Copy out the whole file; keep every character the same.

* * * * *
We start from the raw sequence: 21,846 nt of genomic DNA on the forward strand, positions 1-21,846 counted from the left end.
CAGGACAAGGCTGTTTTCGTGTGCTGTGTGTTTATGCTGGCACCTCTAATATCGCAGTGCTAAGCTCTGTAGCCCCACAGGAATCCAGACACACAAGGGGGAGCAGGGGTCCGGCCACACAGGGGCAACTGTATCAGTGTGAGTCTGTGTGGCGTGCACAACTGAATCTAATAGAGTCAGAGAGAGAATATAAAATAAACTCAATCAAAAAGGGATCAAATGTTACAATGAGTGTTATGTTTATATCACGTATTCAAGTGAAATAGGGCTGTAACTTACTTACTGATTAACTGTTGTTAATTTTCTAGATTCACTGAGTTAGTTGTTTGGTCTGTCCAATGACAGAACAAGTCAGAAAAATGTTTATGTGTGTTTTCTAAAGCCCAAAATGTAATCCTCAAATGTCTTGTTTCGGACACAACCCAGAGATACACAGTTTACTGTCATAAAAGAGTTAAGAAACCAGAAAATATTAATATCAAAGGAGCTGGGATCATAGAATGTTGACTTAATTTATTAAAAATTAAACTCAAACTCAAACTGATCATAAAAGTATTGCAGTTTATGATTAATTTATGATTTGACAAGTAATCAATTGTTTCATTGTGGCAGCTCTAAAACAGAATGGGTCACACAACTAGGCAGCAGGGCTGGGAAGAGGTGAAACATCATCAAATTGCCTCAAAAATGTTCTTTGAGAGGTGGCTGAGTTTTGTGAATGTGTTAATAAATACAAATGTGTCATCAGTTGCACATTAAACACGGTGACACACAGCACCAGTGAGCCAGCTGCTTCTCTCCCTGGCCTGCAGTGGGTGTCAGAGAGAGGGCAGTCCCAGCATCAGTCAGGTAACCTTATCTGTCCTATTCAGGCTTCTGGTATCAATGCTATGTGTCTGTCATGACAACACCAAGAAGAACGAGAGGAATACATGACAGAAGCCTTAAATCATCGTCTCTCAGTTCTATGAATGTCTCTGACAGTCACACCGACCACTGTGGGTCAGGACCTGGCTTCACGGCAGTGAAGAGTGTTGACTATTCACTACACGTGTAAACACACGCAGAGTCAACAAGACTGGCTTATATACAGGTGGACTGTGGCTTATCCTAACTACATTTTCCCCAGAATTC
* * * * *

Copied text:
We start from the raw sequence: 21,846 nt of genomic DNA on the forward strand, positions 1-21,846 counted from the left end.
CAGGACAAGGCTGTTTTCGTGTGCTGTGTGTTTATGCTGGCACCTCTAATATCGCAGTGCTAAGCTCTGTAGCCCCACAGGAATCCAGACACACAAGGGGGAGCAGGGGTCCGGCCACACAGGGGCAACTGTATCAGTGTGAGTCTGTGTGGCGTGCACAACTGAATCTAATAGAGTCAGAGAGAGAATATAAAATAAACTCAATCAAAAAGGGATCAAATGTTACAATGAGTGTTATGTTTATATCACGTATTCAAGTGAAATAGGGCTGTAACTTACTTACTGATTAACTGTTGTTAATTTTCTAGATTCACTGAGTTAGTTGTTTGGTCTGTCCAATGACAGAACAAGTCAGAAAAATGTTTATGTGTGTTTTCTAAAGCCCAAAATGTAATCCTCAAATGTCTTGTTTCGGACACAACCCAGAGATACACAGTTTACTGTCATAAAAGAGTTAAGAAACCAGAAAATATTAATATCAAAGGAGCTGGGATCATAGAATGTTGACTTAATTTATTAAAAATTAAACTCAAACTCAAACTGATCATAAAAGTATTGCAGTTTATGATTAATTTATGATTTGACAAGTAATCAATTGTTTCATTGTGGCAGCTCTAAAACAGAATGGGTCACACAACTAGGCAGCAGGGCTGGGAAGAGGTGAAACATCATCAAATTGCCTCAAAAATGTTCTTTGAGAGGTGGCTGAGTTTTGTGAATGTGTTAATAAATACAAATGTGTCATCAGTTGCACATTAAACACGGTGACACACAGCACCAGTGAGCCAGCTGCTTCTCTCCCTGGCCTGCAGTGGGTGTCAGAGAGAGGGCAGTCCCAGCATCAGTCAGGTAACCTTATCTGTCCTATTCAGGCTTCTGGTATCAATGCTATGTGTCTGTCATGACAACACCAAGAAGAACGAGAGGAATACATGACAGAAGCCTTAAATCATCGTCTCTCAGTTCTATGAATGTCTCTGACAGTCACACCGACCACTGTGGGTCAGGACCTGGCTTCACGGCAGTGAAGAGTGTTGACTATTCACTACACGTGTAAACACACGCAGAGTCAACAAGACTGGCTTATATACAGGTGGACTGTGGCTTATCCTAACTACATTTTCCCCAGAATTC